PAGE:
USC students required to detail sexual history before registering for classes
- A mandatory online course at USC asks students to disclose the number of sexual encounters they have had.
- Many universities require students to complete a course on Title IX, but some students at USC are worried the online course they are required to take is too intrusive.
A mandatory online course at the University of Southern California (USC) asks students to disclose the number of sexual encounters they have had over the past three months and teaches students to ask for consent by saying “how far would you be comfortable going?” and “would you like to try this with me?”
In an email obtained by Campus Reform, students were told they must complete the Title IX training in order to register for courses in the spring.
“This course is mandatory, and you must complete it by February 9, 2016. If you do not complete the training by this date you will receive a registration hold until the training is complete,” the email stated.
Many universities require students to complete a course on Title IX, but some students at USC are worried the online course they are required to take is too intrusive.
“It was just full of super personal questions,” Jacob Ellenhorn, a student at USC, told Campus Reform.
Despite some students being uncomfortable with the content of the course, the campus-wide email assured students they would “enjoy the assignment.”
“We believe you’ll enjoy the assignment, and that this training is in line with our shared belief that Trojans care for Trojans. It is an innovative, engaging, and informative online course, created with students for students,” the email stated.
The course begins with a detailed questionnaire that asks students to reveal how often they are having sex and using drugs or alcohol. The survey also asks students to specify the number of sexual partners they have had in the past three months.
After revealing both the number of times they have had sex and with how many different people, students are then asked to state whether or not they used a condom.
“If you had sex (including oral) in the last 3 months, how many times had you used a condom?” the survey asks.
The questionnaire also asks students to discuss their drinking habits and encourages students to avoid “pre-gaming” and “blacking out.”
After completing the questionnaire, students were then walked through a two-hour interactive lesson on sexual assault, consent, and substance abuse. In one case, students were told that a sexual partner who has had too much to drink cannot give consent. However, in a different scenario, the course shows a video of a man and a woman who are both drunk and engaging in sexual activity. The video, according to Ellenhorn, blames the man for sexually assaulting the woman.
“It kept on saying that drunk people cannot give consent. In one scenario both the man and the woman were drunk but the video still blames the male for the assault. I found that a little confusing,” Ellenhorn said.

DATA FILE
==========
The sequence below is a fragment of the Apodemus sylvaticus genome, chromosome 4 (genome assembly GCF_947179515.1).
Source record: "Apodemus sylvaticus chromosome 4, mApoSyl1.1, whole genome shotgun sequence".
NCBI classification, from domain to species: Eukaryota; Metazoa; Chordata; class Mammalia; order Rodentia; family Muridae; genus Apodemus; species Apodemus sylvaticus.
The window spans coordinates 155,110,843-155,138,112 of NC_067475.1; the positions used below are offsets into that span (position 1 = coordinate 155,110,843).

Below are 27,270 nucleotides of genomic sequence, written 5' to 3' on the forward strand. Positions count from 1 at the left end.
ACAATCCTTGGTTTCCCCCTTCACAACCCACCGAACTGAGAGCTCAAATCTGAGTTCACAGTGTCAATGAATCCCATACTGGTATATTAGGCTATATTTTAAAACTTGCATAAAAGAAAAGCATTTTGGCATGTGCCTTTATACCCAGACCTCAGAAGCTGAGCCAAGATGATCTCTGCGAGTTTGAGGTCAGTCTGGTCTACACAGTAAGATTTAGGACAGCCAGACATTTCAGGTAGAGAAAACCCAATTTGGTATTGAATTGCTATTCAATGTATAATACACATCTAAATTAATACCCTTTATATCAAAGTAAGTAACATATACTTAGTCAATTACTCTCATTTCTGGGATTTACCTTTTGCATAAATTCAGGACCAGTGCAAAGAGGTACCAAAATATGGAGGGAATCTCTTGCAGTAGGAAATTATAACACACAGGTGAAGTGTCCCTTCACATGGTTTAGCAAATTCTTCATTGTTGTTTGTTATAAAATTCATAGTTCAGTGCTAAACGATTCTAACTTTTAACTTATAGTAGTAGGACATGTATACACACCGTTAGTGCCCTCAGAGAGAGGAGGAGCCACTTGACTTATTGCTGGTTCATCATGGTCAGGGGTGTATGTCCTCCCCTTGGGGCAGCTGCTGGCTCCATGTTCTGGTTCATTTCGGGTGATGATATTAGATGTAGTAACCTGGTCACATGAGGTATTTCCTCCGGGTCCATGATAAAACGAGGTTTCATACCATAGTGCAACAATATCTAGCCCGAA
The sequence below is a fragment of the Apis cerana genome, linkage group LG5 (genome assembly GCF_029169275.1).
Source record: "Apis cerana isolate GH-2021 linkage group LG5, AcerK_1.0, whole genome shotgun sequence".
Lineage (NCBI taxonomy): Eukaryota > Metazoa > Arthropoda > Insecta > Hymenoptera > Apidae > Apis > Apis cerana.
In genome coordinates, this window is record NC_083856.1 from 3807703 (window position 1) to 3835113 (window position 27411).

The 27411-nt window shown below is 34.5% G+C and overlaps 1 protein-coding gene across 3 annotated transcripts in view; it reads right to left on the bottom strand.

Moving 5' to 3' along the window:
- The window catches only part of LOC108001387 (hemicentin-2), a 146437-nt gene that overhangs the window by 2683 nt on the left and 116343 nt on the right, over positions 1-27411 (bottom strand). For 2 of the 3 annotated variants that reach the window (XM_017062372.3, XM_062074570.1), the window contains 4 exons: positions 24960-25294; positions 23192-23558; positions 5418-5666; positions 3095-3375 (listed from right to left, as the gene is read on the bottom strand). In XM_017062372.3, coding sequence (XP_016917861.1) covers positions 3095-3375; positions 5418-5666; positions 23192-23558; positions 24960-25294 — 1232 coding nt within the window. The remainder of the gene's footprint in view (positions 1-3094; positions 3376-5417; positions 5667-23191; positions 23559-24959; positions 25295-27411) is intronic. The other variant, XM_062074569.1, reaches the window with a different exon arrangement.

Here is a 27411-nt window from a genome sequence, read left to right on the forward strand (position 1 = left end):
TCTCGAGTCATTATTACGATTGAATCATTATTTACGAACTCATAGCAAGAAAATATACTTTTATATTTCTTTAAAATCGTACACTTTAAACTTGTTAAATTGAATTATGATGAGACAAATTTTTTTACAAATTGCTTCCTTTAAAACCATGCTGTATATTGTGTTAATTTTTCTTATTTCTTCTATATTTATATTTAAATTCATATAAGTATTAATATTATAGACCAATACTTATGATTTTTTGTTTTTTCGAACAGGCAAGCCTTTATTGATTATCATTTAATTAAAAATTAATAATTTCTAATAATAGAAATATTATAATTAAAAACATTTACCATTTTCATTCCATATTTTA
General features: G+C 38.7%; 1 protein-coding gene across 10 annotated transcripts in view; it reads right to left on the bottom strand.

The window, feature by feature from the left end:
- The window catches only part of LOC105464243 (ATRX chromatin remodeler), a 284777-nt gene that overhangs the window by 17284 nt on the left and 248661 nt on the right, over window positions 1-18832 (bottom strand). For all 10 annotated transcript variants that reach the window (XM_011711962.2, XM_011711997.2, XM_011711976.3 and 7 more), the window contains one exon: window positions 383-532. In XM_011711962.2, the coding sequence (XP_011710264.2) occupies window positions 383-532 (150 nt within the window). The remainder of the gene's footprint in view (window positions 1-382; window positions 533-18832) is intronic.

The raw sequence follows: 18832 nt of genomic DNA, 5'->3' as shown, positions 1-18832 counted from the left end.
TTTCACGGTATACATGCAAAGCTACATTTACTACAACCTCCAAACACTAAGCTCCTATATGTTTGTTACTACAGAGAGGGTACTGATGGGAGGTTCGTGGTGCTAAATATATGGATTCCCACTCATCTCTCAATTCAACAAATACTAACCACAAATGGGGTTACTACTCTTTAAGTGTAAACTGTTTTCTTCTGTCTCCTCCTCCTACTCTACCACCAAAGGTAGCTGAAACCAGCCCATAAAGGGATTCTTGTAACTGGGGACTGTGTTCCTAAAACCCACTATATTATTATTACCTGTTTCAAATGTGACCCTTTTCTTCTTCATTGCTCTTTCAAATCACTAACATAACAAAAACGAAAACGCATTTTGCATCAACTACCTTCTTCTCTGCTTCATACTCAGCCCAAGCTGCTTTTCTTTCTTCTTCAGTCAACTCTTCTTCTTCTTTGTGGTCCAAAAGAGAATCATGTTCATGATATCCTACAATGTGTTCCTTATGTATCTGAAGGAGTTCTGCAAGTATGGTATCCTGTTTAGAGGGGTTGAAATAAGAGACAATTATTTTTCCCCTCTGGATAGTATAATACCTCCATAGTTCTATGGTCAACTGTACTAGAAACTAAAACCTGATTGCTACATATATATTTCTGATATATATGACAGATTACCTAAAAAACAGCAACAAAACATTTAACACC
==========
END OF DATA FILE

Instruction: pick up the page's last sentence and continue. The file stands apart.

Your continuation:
Another portion of the course teaches students “how to ask for consent” and lists possible verbal and physical indicators their sexual partners may provide. Students are told to look for physical signs such as “crossing arms” or “lack of eye contact” as an indication a partner does not want to have sex. Only verbal signs, however, indicate a partner does want to have sex.
In a subsequent portion of the course, students are encouraged to “challenge gender stereotypes” and question the validity of “traditional thinking.”
“When someone’s appearance or behavior do not ‘line up’ with traditional thinking, how does traditional thinking ‘line up’ with everyone being born free and equal,” the course states, suggesting “traditional thinking” does not endorse ideas of freedom and equality.
The course also touches on the topic of sexual assault and offers tips to students who have been accused of sexual assault. The first tip suggests students admit they may have “crossed a boundary” even if they don’t remember the event.
The Department of Education’s handling of sexual assault cases was called into question recently when Senator James Lankford sent a letter to Secretary of Education John King criticizing the department for abusing its power. In his letter, Lankford challenges the low legal standards of the department in cases of sexual assault.
In 2011, colleges were ordered to judge all sexual assault cases using the “preponderance of the evidence standard,” which is a lower burden of proof than many were using before, according to The Daily Caller. As a result, innocent students are allegedly being forced off campus without due process and favor evidently falls mostly on the side of the plaintiff, as the mandatory course at USC suggests.
The course was created by an organization called Campus Clarity, which produces interactive online training on Title IX for nearly 200 other schools, according to their website.
Follow the author of this article on Twitter: @AGockowski